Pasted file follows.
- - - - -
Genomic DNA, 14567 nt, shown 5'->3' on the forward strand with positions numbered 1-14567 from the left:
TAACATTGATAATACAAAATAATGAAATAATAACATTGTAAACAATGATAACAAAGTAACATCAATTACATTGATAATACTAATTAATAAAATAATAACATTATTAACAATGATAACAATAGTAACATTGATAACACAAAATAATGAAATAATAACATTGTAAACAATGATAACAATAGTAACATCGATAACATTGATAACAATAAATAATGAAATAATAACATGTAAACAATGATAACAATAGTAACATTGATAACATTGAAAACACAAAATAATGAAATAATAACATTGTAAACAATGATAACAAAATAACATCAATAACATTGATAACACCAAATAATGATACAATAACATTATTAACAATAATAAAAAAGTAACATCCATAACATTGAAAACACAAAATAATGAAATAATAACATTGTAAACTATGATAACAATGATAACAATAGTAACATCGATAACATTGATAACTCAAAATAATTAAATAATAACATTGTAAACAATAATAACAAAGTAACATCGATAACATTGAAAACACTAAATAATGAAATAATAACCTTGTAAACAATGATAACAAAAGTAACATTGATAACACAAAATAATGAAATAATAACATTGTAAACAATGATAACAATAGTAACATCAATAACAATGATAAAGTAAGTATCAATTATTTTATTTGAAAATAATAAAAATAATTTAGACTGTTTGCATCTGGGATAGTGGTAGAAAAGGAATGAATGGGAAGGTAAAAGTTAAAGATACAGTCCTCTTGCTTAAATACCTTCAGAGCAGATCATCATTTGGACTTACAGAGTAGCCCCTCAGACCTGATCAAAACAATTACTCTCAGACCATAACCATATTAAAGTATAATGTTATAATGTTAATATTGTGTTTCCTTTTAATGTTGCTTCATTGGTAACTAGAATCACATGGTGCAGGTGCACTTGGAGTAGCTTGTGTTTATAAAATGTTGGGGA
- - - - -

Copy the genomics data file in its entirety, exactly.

Genomic DNA, 14567 nt, shown 5'->3' on the forward strand with positions numbered 1-14567 from the left:
TAACATTGATAATACAAAATAATGAAATAATAACATTGTAAACAATGATAACAAAGTAACATCAATTACATTGATAATACTAATTAATAAAATAATAACATTATTAACAATGATAACAATAGTAACATTGATAACACAAAATAATGAAATAATAACATTGTAAACAATGATAACAATAGTAACATCGATAACATTGATAACAATAAATAATGAAATAATAACATGTAAACAATGATAACAATAGTAACATTGATAACATTGAAAACACAAAATAATGAAATAATAACATTGTAAACAATGATAACAAAATAACATCAATAACATTGATAACACCAAATAATGATACAATAACATTATTAACAATAATAAAAAAGTAACATCCATAACATTGAAAACACAAAATAATGAAATAATAACATTGTAAACTATGATAACAATGATAACAATAGTAACATCGATAACATTGATAACTCAAAATAATTAAATAATAACATTGTAAACAATAATAACAAAGTAACATCGATAACATTGAAAACACTAAATAATGAAATAATAACCTTGTAAACAATGATAACAAAAGTAACATTGATAACACAAAATAATGAAATAATAACATTGTAAACAATGATAACAATAGTAACATCAATAACAATGATAAAGTAAGTATCAATTATTTTATTTGAAAATAATAAAAATAATTTAGACTGTTTGCATCTGGGATAGTGGTAGAAAAGGAATGAATGGGAAGGTAAAAGTTAAAGATACAGTCCTCTTGCTTAAATACCTTCAGAGCAGATCATCATTTGGACTTACAGAGTAGCCCCTCAGACCTGATCAAAACAATTACTCTCAGACCATAACCATATTAAAGTATAATGTTATAATGTTAATATTGTGTTTCCTTTTAATGTTGCTTCATTGGTAACTAGAATCACATGGTGCAGGTGCACTTGGAGTAGCTTGTGTTTATAAAATGTTGGGGA